IT professionals that have recently left roles at large tech companies are finding new and rewarding salaried and freelance career opportunities at SMEs and startups in non-tech industries
If we take a cue from the latest technology employment data from the US things are starting to look up. There were an estimated 197,000 positions available for the month of March, according to CompTIA’s analysis of U.S. Bureau of Labor Statistics #JobsReport data,
The unemployment rate for tech occupations held steady at 2.2%, which is relatively still low compared to other sectors.
The hiring of technology professionals will continue to increase at non-tech companies in 2023 to supplement their digital transformation efforts, amid layoffs in the IT sector, according to a report from HR services firm Randstad.
Tech talent in non-tech sectors is expected to increase by 25-30% from 2022, according to Randstad as companies are continuing to digitise their operations and strive to achieve higher scalability.
Non-tech industries, including BFSI, healthcare, automotive, manufacturing and FMCG, are moving to digital operations, leading to a need for more technology talent.
“As a forward-looking indicator the rebound in employer tech job postings is a notable positive,” said Tim Herbert, CompTIA’s chief research officer. “While caution is in order, given the state of uncertainty, the data suggest segments of employers may be stepping back into the tech talent market.”
Those IT professionals that were made redundant from big tech companies over the past year are finding opportunities at startups, cybersecurity and technical consulting firms, according to Herbert.
However, some industries are still making layoffs. Telecommunications accounted for the largest share of the decline at -3,100 positions, which was offset by gains in cloud infrastructure, tech services and software, according to the report.
Positions for software developers and engineers accounted for the largest share of job postings in March, but employers are also in the market for IT support specialists, systems engineers and analysts, IT project managers and cybersecurity analysts and engineers, according to the report findings.
About one in five tech job postings offer remote work or hybrid work arrangements as an option, which means more international work could be on offer for non-US-based contractors.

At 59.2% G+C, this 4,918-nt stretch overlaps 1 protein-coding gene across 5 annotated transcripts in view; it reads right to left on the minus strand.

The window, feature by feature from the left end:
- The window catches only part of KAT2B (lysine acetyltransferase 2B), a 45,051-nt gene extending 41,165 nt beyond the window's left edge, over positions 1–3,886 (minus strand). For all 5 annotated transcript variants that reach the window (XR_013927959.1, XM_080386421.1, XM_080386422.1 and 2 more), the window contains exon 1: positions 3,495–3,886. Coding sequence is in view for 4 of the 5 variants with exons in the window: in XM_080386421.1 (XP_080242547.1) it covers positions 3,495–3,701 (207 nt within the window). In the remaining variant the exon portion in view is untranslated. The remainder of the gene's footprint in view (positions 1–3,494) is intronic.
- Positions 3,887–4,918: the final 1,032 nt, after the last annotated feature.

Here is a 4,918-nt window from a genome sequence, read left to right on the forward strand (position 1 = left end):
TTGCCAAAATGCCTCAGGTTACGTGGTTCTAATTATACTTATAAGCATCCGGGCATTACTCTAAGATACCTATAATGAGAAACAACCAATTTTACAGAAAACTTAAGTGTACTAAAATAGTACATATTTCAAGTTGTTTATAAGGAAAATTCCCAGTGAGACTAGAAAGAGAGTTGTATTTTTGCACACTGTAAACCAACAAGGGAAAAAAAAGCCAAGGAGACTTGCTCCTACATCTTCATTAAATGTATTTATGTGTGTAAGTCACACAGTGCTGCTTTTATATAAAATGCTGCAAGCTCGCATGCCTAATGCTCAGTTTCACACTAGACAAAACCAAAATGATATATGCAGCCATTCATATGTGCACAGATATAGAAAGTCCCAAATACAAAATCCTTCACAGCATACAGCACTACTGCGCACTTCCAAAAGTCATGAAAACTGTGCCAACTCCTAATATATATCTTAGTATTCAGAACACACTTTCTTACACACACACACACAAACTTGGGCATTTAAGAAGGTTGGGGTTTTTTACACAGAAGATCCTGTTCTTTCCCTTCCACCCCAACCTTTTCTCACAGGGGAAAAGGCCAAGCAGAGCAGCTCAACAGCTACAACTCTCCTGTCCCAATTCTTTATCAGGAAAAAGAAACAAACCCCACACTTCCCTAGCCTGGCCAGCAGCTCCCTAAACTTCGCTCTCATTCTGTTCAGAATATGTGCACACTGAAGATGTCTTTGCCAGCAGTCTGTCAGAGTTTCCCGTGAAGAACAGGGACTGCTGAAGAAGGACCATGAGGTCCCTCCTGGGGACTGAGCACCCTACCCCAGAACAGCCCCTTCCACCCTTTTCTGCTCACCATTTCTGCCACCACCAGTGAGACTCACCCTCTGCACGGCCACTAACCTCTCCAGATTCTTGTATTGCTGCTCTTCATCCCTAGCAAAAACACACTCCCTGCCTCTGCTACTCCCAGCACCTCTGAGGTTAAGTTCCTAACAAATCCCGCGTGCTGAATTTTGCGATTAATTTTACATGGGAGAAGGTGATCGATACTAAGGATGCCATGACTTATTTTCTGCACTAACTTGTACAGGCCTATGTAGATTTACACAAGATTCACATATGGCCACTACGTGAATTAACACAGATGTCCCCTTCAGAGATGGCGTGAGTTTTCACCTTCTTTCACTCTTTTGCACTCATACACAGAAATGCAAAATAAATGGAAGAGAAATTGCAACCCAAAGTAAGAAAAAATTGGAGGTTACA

The benefits of shifting from big tech to an SME or startup
Anyone coming from years of working with big tech companies will have to adjust their pay and workload expectations as they transition to non-tech industries and SMEs. But the daily rewards could make the switch worth it long term for freelancers and the companies that hire them.
Transitioning from a big tech company to an SME can be a great opportunity to expand your skills, gain new experiences, and make a meaningful impact in a smaller organisation and future growth sectors, such as clean tech. Be prepared to wear multiple hats, work in a less structured environment, and be hands-on in various areas of the business.
Pay expectations will likely have to be adjusted as many candidates will be joining companies with smaller budgets, including startups where a 20% pay cut may be the average.
However, if you see potential in a company, it has some impressive investors and there is room for you to grow your influence and skills then the transition to a smaller company could be your best next move.
Must-read books for startup hires
For those of you who want to know how to best navigate working at a startup and to rid yourself of big tech company expectations or assumptions, then it may be worth picking up a book or listening to a few podcasts to get you prepared.
Here are a few to consider:
The Art of the Idea by John Hunt helps “to rid new employees of mental blocks they may have encountered over the years.” The essence of a startup is about a fresh way of filling a void or solving a problem. Often ideas are bubbling up frequently and incorporate just as quickly. Allowing ideas to flow and flourish is an essential concept to learn in order to assimilate into a startup seamlessly. – Kim Kaupe, ZinePak
Zero to One by Peter Thiel explores how companies can better predict the future and take action to ensure that their startup is a success. Thiel is like many of you may already know is a co-founder of PayPal and one of the most prominent venture capitalists in the world. He was the first outsider to invest in Facebook, and he manages Founders Fund’s $2 billion assets. In this book, Thiel offers key takeaways from his own personal experiences.
Here are more books to help you transition to working for a startup.